Wife receives anniversary surprise from late husband
Aileen Cerrudo • June 12, 2020 • 539
Ten months after the death of her husband, a wife still received a heart-warming surprise from him for their 25th wedding anniversary.
Aly Mendoza received an email from her late father regarding instructions for an anniversary surprise. The email also contained a letter for her mother.
“Apparently before my dad passed away 10 months ago, he planned everything, he even contacted and paid for a florist to deliver flowers to my mom for the coming years on every special occasion, my mom’s birthday (August 19,) Valentine’s Day, and their anniversary (June 10),” she wrote in her post.
“Even if they’re not physically together, even though he’s no longer here, he was still able to surprise and make my mom happy. Not even death could stop my dad from loving my mom and showing her how much she meant to him,” she added.
Aly said her dad picked the flowers for the bouquet: white and pink.
“White roses are special to my parents because when my dad was courting her, my mom had two suitors. She told herself that whoever gives her white roses was ‘the one and obviously it was my dad who gave her white roses,” Aly said.
Aly felt the joy her mom felt when she saw the surprise. She shared how her parent’s love endures—and not even death could make them part. AAC
Facebook Inc. said on Tuesday (June 17) it would affix labels to political ads shared by users on their own feeds, closing what critics have said for years was a glaring loophole in the company’s election transparency measures.
The world’s biggest social network has attached a “paid for by” disclaimer to political ads since 2018, after facing a backlash for failing to stop Russia from using its platforms to influence the 2016 U.S. presidential election.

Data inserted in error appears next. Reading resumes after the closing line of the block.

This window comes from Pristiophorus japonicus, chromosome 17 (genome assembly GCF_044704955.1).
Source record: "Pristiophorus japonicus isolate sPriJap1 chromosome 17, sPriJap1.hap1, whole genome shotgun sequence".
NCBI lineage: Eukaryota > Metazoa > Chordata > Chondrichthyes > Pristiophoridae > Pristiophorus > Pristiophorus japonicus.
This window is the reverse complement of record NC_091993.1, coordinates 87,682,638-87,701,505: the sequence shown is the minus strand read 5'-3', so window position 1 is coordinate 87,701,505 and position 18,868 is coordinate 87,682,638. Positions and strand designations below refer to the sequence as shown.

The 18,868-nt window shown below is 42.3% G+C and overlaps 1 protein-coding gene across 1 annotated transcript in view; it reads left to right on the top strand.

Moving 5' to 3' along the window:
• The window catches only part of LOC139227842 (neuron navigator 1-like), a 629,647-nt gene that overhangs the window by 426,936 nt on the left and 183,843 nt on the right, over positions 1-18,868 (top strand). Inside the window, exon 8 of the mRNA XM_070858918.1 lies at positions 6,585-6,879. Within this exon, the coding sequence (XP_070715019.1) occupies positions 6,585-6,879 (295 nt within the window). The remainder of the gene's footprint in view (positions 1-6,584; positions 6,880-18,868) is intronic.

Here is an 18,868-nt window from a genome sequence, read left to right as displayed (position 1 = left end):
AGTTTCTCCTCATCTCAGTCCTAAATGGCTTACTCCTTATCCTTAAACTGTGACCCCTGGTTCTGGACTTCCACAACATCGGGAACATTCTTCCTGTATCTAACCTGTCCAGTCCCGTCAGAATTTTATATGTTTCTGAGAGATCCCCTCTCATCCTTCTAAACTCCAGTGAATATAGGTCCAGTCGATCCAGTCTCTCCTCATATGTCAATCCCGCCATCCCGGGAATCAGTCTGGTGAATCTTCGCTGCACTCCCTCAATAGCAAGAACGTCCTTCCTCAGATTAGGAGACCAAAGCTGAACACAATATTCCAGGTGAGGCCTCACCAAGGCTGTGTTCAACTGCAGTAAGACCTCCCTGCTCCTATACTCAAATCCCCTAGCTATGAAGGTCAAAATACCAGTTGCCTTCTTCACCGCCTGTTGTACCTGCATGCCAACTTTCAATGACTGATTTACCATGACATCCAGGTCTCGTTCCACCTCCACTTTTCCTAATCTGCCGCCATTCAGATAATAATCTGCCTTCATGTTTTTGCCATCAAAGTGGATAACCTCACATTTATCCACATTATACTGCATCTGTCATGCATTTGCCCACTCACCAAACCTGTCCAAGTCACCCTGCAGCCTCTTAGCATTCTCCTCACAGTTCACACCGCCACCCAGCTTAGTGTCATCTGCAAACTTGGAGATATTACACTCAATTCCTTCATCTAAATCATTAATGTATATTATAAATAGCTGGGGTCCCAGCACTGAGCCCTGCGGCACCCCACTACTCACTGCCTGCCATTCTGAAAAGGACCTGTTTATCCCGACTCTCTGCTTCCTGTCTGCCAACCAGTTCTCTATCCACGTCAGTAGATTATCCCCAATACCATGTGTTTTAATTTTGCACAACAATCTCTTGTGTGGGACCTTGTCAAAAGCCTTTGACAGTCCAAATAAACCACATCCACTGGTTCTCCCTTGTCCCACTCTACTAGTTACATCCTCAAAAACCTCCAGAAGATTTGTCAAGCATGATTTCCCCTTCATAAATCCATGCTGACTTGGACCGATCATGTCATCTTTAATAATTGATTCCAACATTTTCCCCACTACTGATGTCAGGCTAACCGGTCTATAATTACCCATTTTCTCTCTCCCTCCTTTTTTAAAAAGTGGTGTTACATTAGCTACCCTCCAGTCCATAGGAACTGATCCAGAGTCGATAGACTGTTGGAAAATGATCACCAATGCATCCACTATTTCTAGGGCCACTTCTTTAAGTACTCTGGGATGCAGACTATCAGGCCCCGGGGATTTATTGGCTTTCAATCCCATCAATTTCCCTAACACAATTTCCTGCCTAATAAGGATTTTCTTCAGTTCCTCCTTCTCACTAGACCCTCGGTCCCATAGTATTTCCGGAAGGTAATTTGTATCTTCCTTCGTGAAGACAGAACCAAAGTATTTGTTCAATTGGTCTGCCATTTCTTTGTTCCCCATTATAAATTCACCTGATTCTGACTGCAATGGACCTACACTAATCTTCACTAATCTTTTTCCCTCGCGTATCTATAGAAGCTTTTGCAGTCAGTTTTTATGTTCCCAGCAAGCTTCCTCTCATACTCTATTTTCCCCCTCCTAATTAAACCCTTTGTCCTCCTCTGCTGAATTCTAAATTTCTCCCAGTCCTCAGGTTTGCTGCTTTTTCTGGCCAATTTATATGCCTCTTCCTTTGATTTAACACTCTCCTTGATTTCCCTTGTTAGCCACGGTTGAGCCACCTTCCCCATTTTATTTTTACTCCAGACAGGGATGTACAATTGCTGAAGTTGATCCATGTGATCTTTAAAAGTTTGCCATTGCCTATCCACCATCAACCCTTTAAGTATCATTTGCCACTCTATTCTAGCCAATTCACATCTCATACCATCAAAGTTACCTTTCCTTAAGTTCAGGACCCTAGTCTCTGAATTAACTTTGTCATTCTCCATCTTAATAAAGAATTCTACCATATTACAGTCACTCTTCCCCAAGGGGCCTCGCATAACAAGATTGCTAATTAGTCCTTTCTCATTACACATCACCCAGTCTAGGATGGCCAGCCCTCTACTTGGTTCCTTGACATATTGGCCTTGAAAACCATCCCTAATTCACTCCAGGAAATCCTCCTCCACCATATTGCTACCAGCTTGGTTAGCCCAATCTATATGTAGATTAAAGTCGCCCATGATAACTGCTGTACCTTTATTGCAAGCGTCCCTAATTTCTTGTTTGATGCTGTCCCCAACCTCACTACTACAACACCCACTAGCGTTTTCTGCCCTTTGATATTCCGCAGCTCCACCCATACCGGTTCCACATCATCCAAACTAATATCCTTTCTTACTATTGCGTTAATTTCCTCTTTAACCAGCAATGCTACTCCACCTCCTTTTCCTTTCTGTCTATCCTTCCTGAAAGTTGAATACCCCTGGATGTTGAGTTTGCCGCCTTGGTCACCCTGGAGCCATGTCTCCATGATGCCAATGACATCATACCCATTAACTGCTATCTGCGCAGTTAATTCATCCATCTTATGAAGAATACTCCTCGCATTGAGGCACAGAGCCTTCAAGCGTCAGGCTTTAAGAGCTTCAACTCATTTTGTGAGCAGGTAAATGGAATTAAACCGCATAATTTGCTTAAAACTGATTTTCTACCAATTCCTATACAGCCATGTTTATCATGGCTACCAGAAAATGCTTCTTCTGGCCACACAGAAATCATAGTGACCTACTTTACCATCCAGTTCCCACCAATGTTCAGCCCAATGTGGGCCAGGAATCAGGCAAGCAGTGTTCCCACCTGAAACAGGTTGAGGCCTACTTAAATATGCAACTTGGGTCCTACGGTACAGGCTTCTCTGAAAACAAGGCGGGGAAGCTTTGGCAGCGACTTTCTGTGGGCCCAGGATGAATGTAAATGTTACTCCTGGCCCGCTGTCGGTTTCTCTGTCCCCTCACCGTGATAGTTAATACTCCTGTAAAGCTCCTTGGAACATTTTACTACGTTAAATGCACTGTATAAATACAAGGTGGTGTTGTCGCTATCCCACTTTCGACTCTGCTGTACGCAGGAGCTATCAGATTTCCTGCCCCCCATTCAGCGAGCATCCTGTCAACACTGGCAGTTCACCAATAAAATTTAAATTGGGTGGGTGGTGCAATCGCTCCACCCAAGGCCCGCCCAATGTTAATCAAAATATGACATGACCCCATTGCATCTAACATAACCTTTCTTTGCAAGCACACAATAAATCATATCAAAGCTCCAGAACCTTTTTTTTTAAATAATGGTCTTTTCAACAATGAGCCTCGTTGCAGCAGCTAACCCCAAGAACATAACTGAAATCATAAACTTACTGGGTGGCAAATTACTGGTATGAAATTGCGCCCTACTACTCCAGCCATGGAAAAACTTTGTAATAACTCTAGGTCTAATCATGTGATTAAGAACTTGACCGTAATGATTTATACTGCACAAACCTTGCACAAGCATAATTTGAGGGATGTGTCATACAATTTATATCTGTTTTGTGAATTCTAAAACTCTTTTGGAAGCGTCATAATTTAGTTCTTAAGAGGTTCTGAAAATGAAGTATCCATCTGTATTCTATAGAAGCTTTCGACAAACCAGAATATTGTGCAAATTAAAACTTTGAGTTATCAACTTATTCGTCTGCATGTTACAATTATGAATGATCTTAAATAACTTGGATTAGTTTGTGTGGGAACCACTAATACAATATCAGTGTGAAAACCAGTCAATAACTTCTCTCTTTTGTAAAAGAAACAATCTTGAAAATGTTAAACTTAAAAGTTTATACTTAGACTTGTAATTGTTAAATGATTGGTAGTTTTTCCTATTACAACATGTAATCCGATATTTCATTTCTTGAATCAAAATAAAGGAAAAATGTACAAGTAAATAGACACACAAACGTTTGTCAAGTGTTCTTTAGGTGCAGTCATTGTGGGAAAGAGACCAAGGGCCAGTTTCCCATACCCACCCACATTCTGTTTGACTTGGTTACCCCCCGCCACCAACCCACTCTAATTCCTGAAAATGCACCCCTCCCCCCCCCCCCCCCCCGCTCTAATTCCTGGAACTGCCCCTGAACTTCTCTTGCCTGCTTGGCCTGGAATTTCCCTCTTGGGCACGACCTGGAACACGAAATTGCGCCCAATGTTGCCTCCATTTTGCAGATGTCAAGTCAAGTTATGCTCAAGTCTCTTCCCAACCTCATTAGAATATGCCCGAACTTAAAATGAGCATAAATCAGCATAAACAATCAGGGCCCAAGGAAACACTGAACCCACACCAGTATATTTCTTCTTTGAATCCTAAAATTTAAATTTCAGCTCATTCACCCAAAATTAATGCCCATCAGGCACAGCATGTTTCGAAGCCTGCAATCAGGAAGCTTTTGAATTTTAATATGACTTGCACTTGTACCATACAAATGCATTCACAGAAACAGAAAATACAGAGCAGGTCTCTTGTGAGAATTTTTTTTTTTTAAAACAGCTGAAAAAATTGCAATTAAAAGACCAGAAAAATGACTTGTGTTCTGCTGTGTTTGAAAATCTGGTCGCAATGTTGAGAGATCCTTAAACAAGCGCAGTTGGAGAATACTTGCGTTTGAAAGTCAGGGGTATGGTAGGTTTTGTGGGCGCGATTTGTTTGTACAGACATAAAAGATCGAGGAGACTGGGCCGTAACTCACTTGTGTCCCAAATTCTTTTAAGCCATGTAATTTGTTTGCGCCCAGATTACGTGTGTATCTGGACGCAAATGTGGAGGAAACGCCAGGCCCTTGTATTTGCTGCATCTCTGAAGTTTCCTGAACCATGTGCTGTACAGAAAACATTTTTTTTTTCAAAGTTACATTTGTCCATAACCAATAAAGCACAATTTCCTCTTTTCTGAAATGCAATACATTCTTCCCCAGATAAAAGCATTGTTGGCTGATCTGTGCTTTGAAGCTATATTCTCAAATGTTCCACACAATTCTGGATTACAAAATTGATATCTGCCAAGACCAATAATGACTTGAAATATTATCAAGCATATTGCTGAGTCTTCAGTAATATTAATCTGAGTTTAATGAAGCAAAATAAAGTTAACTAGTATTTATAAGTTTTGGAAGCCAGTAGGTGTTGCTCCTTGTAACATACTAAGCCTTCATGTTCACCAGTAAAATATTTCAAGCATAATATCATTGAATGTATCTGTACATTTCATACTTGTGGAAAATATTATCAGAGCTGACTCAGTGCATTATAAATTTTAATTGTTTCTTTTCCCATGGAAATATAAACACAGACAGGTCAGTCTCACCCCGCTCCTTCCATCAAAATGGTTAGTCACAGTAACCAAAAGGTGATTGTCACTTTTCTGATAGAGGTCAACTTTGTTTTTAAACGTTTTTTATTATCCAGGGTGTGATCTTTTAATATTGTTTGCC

But the label disappeared once people shared the ads to their own feeds, which critics said undermined its utility and allowed misinformation to continue spreading unchecked.
Facebook introduced a similar labelling approach for state news media earlier this month, but that label also sometimes drops off with sharing and does not appear when users post their own links to those outlets.
The company has been facing demands to do more to combat false viral information before the Nov. 3 presidential election, including by presumptive Democratic nominee Joe Biden, who called Facebooks’s chairman and CEO Mark Zuckerberg on June 11 to reverse his decision to exempt political ads from fact-checking.
Zuckerberg has touted transparency tools in response, arguing that voters should be able to examine statements from would-be political leaders unimpeded.
In a USA Today op-ed on Tuesday, he pledged to display a Voting Information Center at the top of U.S. users’ news feeds. He also said the company would aim to help 4 million people register to vote, double its goal for 2016. (Reuters)
Did you know that corals are not rocks? They aren’t plants either.
Corals are animals. At a glance, we picture corals as uniquely-shaped rocks with seaweed-like leaves but in reality, corals are composed of tiny creatures called ‘polyps’.
Coral polyps are tiny organisms that are more closely related to sea anemones and jellyfishes.
What do they do exactly?
Corals serve as home to numerous sea creatures. It also protects coastlines to dissipate huge waves. Scientists can also determine prehistoric climate patterns by studying coral reefs which can make a huge impact on how we should live in the present.
According to the Department of Environment and Natural Resources (DENR), the Philippines is part of the Coral Triangle which is a marine area located in the western Pacific Ocean. It is considered as the center of global marine diversity.
The Coral Triangle covers areas in the Philippines, Indonesia, Malaysia, Papua New Guinea, Timor Leste and Solomon Islands. It is the home of 2.5 million hectares of coral reefs, 500 species of corals and 1,763 reef species.
In celebration of Coral Triangle Day, the DENR sets out to raise awareness on the importance of corals and the Coral Triangle in the country.
“There are 130 million people directly dependent on its marine natural resources,” the DENR said.
What can we do?
CleanSeas Pilipinas reiterated the importance of preserving coral reefs especially when climate change and pollution in the ocean continue to threat marine life.
Here are some of the actions we can do to help save the coral reefs:
Don’t touch coral reefs!
Use reef-safe sunscreens
Don’t purchase corals from gift shops
Volunteer in local beach or reef cleanups
“Protecting them is essential to food security as coral reefs contribute to 70% of fishery production in the world,” the organization said. –AAC
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